There are several villains who work for the Man in Black, the most prominent of which are a group of rat-faced humanoid creatures who wear human masks to disguise themselves in our world. These are the Can-toi – a hybrid race descended from the mating of humans with the Taheen, another race of Mid-World humanoid creatures with animal heads. The film has them hanging out at the Dixie Pig, a restaurant in New York City that also houses a portal into Mid-World. In the books, the Dixie Pig is also a frequent hang-out spot for vampires, although those particular creatures of the night don't pop up in the film.

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Why Does Mid-World Have Stuff Like Abandoned Amusement Parks? What is This, A Scooby-Doo Episode?”

Roland and the Man in Black inhabit a place called Mid-World, which is actually one of three regions that make up All-World – In-World, Mid-World, and End-World. Time has "moved on" in All-World, and things are slowly falling apart. But at one point, All-World was once home to an advanced civilization where life more or less mirrored that of the modern United States. Only remnants of this great civilization still survive, but they reflect things very familiar to us mortals, including cars, computers, and, yes, amusement parks. The amusement park in The Dark Tower movie also gives the filmmakers an opportunity to reference another King work via a sign that reads "Pennywise", the malevolent clown from It.

Oh, Right! References – There Are A Bunch. Why Is The Hotel From The Shining Referenced? How Does That Fit Into The Story?

Almost all of Stephen King's books are connected in some way, and The Dark Tower universe joins them all together. King himself even appears as a character in the Dark Tower series, where it's revealed that everything he writes – whether it be a Dark Tower book or not – is still connected to that universe. King even tied his real-life near-fatal 1999 accident, where he was struck by a van while on a walk, into the narrative, revealing it as a plot from The Crimson King to kill him off. King doesn't appear as a character in the film, of course, but to drive home the "everything is connected" theme, the film features several not-so-subtle references to King's work: Jake's therapist has a framed photograph of the Overlook Hotel from The Shining; Jake has a toy car that looks like the killer vehicle from Christine; a poster of Rita Hayworth hanging in a gun shop is the same poster from The Shawshank Redemption; there's a store near the Dixie Pig called "Barlow and Straker" – the head vampire and his human familiar from 'Salem's Lot.

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What About The Portals? Why Doesn’t Roland Just Use a Portal To Go Right To The Dark Tower?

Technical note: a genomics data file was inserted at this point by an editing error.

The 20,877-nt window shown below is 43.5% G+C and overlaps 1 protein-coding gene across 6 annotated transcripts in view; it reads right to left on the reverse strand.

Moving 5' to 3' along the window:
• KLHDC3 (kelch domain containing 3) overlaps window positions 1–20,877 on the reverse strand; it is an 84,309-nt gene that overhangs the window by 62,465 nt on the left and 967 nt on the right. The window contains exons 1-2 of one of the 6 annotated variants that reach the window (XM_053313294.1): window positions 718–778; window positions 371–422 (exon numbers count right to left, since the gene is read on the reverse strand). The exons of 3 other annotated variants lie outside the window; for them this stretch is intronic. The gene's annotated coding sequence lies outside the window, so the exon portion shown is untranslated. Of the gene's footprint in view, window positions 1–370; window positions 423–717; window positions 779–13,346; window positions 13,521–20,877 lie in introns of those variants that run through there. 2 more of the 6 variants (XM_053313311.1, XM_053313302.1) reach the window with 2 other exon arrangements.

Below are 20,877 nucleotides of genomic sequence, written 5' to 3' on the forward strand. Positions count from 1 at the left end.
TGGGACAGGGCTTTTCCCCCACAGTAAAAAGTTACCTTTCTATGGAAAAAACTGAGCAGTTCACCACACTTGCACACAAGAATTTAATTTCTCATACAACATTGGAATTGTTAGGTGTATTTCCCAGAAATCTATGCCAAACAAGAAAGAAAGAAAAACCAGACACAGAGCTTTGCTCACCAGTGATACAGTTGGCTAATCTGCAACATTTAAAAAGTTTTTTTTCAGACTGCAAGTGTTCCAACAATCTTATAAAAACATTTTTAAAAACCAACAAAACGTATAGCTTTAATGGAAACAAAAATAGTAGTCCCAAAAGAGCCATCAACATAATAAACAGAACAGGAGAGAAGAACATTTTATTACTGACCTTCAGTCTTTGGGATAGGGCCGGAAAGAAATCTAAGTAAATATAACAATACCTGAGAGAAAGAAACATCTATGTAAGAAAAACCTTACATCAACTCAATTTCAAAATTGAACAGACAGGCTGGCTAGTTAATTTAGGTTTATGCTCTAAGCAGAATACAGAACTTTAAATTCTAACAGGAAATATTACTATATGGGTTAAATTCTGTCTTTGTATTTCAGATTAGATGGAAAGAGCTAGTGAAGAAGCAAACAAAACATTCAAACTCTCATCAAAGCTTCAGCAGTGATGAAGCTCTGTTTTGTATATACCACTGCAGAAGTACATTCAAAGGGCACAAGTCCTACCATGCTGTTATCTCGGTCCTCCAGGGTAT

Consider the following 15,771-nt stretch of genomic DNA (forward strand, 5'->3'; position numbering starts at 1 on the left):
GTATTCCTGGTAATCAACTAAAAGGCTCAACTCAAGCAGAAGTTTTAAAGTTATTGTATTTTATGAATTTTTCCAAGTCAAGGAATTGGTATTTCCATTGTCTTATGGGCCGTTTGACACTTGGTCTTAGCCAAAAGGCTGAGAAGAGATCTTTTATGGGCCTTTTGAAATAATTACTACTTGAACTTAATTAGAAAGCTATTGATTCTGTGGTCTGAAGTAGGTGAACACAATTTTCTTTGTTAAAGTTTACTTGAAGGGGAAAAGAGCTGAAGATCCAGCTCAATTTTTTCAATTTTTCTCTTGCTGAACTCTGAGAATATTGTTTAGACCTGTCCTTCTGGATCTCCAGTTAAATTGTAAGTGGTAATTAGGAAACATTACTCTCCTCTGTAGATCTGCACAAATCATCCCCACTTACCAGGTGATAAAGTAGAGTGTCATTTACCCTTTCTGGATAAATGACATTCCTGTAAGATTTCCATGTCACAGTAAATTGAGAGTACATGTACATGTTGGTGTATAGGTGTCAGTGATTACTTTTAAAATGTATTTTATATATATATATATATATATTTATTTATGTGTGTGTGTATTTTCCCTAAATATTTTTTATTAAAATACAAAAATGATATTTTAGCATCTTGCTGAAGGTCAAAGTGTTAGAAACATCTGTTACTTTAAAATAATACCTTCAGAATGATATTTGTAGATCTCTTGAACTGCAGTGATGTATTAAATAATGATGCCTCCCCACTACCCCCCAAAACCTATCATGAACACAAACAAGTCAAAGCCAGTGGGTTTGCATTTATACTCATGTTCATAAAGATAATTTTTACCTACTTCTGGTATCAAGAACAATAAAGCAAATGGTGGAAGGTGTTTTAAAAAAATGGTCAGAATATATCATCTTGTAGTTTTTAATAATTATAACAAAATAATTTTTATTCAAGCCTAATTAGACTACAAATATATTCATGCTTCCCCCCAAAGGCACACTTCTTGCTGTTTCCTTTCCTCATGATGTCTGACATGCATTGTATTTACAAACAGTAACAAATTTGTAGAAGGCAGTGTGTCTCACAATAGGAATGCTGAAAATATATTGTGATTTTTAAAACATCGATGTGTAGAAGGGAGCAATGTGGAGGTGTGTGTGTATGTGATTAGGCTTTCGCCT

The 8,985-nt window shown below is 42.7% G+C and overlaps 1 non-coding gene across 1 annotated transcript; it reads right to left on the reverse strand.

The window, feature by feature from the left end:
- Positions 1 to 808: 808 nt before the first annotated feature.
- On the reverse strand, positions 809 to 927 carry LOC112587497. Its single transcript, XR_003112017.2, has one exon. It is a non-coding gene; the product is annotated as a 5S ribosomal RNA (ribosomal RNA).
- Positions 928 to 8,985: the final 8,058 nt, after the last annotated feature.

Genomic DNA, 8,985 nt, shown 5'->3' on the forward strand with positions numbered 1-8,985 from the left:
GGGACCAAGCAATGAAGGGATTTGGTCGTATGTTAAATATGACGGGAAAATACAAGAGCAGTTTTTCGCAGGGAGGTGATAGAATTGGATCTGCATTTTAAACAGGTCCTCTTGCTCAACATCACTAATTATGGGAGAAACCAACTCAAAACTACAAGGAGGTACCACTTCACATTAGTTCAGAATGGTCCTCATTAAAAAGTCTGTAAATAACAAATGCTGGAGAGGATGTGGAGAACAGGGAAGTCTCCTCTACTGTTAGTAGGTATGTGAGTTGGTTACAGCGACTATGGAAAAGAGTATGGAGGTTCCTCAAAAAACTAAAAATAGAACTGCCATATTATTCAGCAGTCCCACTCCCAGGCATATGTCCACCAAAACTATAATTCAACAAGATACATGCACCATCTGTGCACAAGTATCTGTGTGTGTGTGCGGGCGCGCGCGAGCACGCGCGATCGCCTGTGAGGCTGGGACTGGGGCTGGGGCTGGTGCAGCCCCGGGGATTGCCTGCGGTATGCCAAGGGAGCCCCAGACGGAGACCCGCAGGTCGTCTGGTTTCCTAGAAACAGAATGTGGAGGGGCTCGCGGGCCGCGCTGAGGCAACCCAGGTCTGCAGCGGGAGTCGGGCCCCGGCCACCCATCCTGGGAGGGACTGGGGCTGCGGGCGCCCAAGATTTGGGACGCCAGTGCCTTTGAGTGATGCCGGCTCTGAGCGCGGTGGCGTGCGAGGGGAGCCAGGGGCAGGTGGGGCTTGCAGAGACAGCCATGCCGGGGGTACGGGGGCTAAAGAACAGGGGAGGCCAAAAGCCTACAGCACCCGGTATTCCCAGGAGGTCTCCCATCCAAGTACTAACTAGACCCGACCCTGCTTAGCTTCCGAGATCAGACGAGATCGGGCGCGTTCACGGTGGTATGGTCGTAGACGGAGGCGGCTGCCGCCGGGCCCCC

That's sort of like asking "Why didn't Frodo just ride one of those eagles all the way to Mt. Doom in Lord of the Rings?" The simple answer is: if Roland did that, there wouldn't really be much of a movie (although maybe that wouldn't be such a bad thing). In the books, there are two types of portals, or doors – magic doors, which are rare, and man-made ones, which are more common. But there isn't one of these doors leading to the Tower, which is why Roland can't use it. That said, the Tower itself does have portals at the end of six beams that shoot out from it. But each beam portal is protected guarded by an animal. The Crimson King wants to destroy all these beams to topple the tower. But again, the movie doesn't bother to explain any of this, so don't be too concerned about it.

Hmm. So, What Is Up With Matthew McConaughey In This Movie?

Uh...what do you mean?

Like, What Is He Doing? Why Are All His Acting Choices Here...Wrong?

He's collecting a paycheck, I guess. McConaughey is clearly having fun playing a seductive bad guy, and I don't think he's that bad in the role. The problem is the script – the Man in Black here is your standard sci-fi bad guy, the type prone to long exposition about why he's so darn evil. The Man in Black in the books is far more complex than that. He actually has a rich, troubling backstory that involves abuse as a child that may or may not have influenced his actions later in life. The character also appears in one form or another in other Stephen King works. In The Eyes of the Dragon, he's the evil sorcerer Flagg. In The Stand, he's Randall Flagg, a force of evil trying to construct a new civilization following a massive plague.

King describes him in The Stand like this:

"He looks like anybody you see on the street. But when he grins, birds fall dead off telephone lines. When he looks at you a certain way, your prostate goes bad and your urine burns. The grass yellows up and dies where he spits. He's always outside. He came out of time. He doesn't know himself. He has the name of a thousand demons. Jesus knocked him into a herd of pigs once. His name is Legion...He knows magic. He can call the wolves and live in the crows. He's the king of nowhere.

It's a creepy, effective description, but that doesn't match the character we see in The Dark Tower at all. We can't blame McConaughey for this as much as we can blame multiple screenwriters Akiva Goldsman, Jeff Pinkner, Anders Thomas Jensen and Nikolaj Arcel.

Think They’ll Make Any More Of These Movies?

Currently, there's a TV series in the works, with The Walking Dead's Glen Mazzara serving as the showrunner. Poor Dark Tower box office might kill this idea, but if not, TV might be the best place for The Dark Tower to end up. A TV show will give the complex mythology room to breathe and expand. Of course, they might just screw it up again.